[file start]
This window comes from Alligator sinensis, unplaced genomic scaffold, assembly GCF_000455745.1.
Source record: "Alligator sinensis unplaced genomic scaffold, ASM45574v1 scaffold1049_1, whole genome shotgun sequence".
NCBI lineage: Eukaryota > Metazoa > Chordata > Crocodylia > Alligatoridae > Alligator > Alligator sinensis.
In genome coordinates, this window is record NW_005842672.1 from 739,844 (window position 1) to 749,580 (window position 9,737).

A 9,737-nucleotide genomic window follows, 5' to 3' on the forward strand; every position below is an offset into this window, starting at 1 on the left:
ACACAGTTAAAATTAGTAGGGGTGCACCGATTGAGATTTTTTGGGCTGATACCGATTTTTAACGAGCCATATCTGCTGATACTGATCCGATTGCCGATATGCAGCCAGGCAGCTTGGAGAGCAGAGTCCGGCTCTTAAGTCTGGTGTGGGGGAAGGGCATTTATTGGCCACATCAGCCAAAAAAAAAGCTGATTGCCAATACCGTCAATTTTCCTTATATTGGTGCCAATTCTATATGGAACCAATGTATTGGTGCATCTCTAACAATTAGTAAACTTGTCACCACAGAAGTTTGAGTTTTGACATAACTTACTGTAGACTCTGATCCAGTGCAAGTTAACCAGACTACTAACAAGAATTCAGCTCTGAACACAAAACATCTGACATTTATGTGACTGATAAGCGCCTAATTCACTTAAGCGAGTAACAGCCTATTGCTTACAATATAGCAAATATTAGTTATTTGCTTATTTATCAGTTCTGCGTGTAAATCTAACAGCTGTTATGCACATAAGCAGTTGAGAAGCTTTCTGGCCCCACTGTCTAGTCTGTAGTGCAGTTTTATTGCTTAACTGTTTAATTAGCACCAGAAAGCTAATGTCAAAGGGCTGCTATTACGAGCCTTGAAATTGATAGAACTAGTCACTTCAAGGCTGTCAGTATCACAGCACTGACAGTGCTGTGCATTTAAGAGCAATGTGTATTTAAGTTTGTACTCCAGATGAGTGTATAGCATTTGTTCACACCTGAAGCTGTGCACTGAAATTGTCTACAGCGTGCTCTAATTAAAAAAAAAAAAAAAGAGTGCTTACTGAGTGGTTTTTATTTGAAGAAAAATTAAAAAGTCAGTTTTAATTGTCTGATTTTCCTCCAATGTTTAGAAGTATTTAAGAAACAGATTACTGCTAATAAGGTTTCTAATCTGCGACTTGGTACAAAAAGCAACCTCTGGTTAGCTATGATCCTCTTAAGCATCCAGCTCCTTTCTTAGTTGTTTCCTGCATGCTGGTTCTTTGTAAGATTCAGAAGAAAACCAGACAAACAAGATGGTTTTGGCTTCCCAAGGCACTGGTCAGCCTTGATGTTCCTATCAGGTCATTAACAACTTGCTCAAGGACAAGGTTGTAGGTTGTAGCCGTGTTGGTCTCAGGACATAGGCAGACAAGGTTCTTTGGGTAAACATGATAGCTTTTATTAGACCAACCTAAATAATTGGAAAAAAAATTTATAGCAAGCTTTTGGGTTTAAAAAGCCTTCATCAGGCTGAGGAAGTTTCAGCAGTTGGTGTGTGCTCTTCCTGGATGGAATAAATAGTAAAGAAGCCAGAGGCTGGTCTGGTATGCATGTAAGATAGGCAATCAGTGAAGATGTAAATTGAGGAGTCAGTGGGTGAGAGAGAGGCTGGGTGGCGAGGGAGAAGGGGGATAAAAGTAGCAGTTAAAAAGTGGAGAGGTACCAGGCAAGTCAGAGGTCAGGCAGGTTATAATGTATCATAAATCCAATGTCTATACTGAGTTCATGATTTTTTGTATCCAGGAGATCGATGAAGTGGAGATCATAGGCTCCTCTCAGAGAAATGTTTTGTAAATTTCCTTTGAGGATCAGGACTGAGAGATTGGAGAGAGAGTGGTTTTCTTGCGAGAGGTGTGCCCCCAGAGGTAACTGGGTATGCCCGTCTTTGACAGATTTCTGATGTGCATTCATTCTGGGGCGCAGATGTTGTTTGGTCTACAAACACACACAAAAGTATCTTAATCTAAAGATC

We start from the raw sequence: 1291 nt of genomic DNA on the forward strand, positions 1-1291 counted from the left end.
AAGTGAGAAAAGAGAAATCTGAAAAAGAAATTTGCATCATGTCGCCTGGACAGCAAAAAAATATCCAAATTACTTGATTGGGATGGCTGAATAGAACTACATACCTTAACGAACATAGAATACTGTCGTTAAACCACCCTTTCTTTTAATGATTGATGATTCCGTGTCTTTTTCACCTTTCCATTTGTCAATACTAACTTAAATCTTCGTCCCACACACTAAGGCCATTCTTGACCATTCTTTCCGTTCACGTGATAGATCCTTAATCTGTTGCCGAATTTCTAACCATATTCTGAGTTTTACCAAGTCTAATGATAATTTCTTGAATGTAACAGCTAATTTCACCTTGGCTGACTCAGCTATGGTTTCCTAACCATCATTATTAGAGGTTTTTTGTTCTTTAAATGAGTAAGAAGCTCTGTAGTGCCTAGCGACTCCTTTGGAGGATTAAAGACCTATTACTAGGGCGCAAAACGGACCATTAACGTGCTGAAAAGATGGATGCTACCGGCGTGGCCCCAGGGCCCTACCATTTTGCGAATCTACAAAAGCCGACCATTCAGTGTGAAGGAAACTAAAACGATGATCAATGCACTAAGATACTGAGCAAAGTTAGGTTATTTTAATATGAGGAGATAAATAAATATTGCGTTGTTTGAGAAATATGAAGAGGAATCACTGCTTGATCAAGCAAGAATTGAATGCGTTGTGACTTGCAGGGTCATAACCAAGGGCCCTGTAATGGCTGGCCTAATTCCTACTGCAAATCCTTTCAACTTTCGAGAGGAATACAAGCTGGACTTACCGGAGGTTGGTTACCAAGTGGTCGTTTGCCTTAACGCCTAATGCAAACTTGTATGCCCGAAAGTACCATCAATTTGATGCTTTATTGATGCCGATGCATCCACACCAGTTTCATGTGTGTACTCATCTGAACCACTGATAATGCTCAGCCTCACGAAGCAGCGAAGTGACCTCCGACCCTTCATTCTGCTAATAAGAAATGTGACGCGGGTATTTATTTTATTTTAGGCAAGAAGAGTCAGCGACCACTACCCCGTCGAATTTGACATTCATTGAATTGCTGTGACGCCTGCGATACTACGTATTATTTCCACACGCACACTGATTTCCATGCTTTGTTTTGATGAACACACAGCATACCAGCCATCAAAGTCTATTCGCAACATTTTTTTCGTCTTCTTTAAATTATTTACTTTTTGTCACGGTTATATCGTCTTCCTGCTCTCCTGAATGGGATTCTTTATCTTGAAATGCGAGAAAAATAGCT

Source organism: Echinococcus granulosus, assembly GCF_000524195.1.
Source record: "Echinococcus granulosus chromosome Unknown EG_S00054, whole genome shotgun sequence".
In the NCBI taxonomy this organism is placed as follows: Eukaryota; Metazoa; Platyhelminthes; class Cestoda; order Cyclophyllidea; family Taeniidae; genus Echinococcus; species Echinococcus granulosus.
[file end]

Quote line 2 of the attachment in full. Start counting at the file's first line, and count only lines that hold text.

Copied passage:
Source record: "Alligator sinensis unplaced genomic scaffold, ASM45574v1 scaffold1049_1, whole genome shotgun sequence".